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The leader in blockchain news, CoinDesk is a media outlet that strives for the highest journalistic standards and abides by a strict set of editorial policies. CoinDesk is an independent operating subsidiary of Digital Currency Group, which invests in cryptocurrencies and blockchain startups.

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Why Blockchain Is Becoming the 'New Normal' In Enterprise

Richard Gendal Brown is the CTO at R3.

After years of discussion and planning, enterprise blockchain is now becoming a reality across industries as diverse as insurance, healthcare, gold, oil and gas, finance and more. But it’s worth taking a step back and reflecting on the reasons why.

Have you ever stopped to think about the difference between the way businesses function and the way the markets in which these businesses operate function?

Most businesses are centralized, with the standard corporate structure of a CEO, a board of directors and all the departments necessary in order to run effectively; yet most markets are decentralized, with no central body in charge. As a result, these two inextricably linked entities function in entirely opposite ways.

When the IT revolution began many decades ago, it was natural for companies and other centralized organizations to be early adopters of the technology: there was a competitive advantage to be gained by optimizing a firm’s operations, and a command-and-control mechanism was required to get the technology adopted and working practices changed.

As a result, it’s no surprise that if we now look back on the achievements of the IT industry over recent decades we see that technology platforms have mostly been deployed within firms and have mostly been used to optimize those firms alone.

However, when you raise your attention to the level of industries and markets, you see an entirely different scenario. It’s really quite remarkable how little has changed in so many markets. International trade today would be easily understandable by a merchant from three hundred years ago. The mechanics of how a complex reinsurance contract is negotiated would look little different from a century ago. The list goes on.

Costs of centralization

In fact, it’s only when markets have introduced centralization, such as with the creation of highly regulated centralized infrastructure in the financial markets, that we’ve seen a transformational change at the level of an entire industry.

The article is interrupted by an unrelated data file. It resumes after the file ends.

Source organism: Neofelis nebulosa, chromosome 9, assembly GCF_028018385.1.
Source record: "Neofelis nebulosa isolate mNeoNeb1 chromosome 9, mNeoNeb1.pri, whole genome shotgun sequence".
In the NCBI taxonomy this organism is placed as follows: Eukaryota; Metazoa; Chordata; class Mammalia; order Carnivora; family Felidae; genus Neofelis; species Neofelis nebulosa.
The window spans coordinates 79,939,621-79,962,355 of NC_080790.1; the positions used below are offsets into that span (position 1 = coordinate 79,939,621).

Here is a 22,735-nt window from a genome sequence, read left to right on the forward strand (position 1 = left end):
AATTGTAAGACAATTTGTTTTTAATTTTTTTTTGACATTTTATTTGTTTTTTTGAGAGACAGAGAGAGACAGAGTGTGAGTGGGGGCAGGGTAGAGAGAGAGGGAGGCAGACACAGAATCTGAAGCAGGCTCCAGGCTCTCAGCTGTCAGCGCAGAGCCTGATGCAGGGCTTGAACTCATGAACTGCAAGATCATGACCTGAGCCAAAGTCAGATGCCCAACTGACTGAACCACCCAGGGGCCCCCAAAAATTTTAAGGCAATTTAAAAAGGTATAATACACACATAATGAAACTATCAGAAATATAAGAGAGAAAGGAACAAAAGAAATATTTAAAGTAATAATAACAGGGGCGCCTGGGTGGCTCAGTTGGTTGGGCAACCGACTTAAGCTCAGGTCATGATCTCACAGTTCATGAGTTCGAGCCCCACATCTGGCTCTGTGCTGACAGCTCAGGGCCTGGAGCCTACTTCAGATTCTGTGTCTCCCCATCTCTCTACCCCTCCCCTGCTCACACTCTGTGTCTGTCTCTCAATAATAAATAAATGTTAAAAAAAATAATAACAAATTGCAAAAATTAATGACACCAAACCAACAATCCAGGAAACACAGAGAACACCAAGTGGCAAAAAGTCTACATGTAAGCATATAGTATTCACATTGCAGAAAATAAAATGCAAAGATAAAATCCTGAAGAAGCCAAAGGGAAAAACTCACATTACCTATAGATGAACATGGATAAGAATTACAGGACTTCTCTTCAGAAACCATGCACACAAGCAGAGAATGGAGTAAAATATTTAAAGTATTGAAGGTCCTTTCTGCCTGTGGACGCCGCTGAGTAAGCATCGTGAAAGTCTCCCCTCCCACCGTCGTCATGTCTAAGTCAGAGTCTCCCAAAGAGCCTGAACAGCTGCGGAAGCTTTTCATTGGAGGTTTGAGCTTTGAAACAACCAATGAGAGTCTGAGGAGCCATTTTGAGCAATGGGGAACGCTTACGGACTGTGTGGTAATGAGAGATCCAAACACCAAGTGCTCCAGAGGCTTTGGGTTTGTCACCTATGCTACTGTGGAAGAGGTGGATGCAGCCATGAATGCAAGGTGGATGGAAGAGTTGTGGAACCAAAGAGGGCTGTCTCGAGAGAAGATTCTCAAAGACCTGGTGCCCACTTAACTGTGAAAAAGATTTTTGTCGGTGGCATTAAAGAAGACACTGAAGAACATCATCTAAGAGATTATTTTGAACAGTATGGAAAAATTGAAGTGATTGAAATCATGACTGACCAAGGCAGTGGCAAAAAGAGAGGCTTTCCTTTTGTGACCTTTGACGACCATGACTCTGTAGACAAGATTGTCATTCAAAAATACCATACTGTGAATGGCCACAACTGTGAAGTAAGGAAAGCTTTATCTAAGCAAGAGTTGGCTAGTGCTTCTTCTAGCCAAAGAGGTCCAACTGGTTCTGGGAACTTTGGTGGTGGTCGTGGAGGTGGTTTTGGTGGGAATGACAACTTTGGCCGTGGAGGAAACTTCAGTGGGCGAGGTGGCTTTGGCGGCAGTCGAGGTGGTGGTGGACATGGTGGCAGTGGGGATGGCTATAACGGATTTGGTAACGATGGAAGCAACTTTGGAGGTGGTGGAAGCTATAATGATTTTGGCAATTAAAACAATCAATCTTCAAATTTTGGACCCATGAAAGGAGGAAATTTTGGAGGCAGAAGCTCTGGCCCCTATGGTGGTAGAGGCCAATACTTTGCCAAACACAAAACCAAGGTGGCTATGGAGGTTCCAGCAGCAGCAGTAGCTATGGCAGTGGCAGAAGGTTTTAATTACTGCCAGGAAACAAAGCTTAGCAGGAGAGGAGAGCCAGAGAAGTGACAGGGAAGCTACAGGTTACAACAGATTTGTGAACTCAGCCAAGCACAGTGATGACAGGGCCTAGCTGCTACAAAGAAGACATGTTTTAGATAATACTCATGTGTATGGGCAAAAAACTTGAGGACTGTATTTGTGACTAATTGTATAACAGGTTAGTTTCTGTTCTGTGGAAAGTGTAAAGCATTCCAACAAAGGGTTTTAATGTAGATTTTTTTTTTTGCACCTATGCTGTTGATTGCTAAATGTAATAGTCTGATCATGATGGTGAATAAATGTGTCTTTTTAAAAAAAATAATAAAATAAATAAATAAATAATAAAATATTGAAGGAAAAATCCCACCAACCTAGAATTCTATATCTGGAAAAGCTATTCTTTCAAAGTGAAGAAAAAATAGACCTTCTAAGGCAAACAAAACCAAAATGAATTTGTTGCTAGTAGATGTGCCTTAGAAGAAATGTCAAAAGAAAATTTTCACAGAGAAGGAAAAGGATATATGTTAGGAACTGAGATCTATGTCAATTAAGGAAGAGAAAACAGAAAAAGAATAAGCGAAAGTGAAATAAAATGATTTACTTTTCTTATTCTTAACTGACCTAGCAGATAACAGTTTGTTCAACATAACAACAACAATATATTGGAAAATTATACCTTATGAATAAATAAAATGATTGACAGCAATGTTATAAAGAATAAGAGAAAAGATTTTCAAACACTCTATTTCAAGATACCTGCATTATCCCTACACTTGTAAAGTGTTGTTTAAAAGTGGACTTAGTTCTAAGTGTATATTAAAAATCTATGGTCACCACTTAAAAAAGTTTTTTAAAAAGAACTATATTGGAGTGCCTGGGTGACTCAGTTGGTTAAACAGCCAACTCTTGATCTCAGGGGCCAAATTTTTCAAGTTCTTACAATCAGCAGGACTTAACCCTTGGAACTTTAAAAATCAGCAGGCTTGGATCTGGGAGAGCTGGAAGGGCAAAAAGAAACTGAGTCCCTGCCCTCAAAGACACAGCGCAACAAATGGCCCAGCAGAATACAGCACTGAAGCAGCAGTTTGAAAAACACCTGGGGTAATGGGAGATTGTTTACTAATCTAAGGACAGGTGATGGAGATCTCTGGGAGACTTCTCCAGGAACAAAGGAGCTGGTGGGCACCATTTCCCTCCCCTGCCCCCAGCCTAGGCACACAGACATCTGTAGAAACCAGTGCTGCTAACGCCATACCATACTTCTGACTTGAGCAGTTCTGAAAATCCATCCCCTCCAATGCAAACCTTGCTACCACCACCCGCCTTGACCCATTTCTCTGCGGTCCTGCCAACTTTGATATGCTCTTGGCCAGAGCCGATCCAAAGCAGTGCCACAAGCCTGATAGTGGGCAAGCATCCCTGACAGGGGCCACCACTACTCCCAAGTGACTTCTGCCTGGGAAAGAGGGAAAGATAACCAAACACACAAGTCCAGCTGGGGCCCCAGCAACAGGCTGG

The results have often been spectacular. But they have come at the cost of new intermediaries, greater risk concentration and a resulting regulatory need to ensure these new institutions do not become rent-seekers or stifle innovation once established.

Until recently, we simply haven’t had the technology that would allow us to make such changes without introducing new points of centralization and control. The deepest assumptions of most of the software that exists today are that it will be deployed within a firm, that it will be controlled by that firm, and that, because it is run by or for that firm, its outputs can be trusted by people in that firm.

And so we find ourselves in today’s world, where each company in a market has an insanely complex IT estate with hundreds or thousands of corporate applications, many of which do the same thing as their competitors. Except the reality is, in fact, worse.

Not only do we have a mass of duplicated systems, none of them are ever in sync. They constantly have to be reconciled and checked to make sure that every party to a deal or contract is in sync with each other.

Bitcoin’s lesson

However, the advent of bitcoin taught us something very interesting – it was possible to build systems that are deployed between multiple entities, who don’t fully trust each other but desire to transact with each other, and to do so without introducing a new centralized party they must all trust.

It could be a massively powerful breakthrough to apply the same logic to other areas such as legal contracts and healthcare records, or reinsurance policies and complex loans. It could be the Holy Grail for optimizing entire markets without forcing these markets to reshape themselves to conform to the badly-fitting centralized models that today’s software would demand. It would be the best of both worlds and could unleash a productivity revolution.

This is what we at R3 believe is the potential of the application of blockchain technology to business. Used correctly, it offers the ability for anybody to transact directly with anybody else on an open network, with total assurance that “what I see is what you see,” with guaranteed privacy and scalability.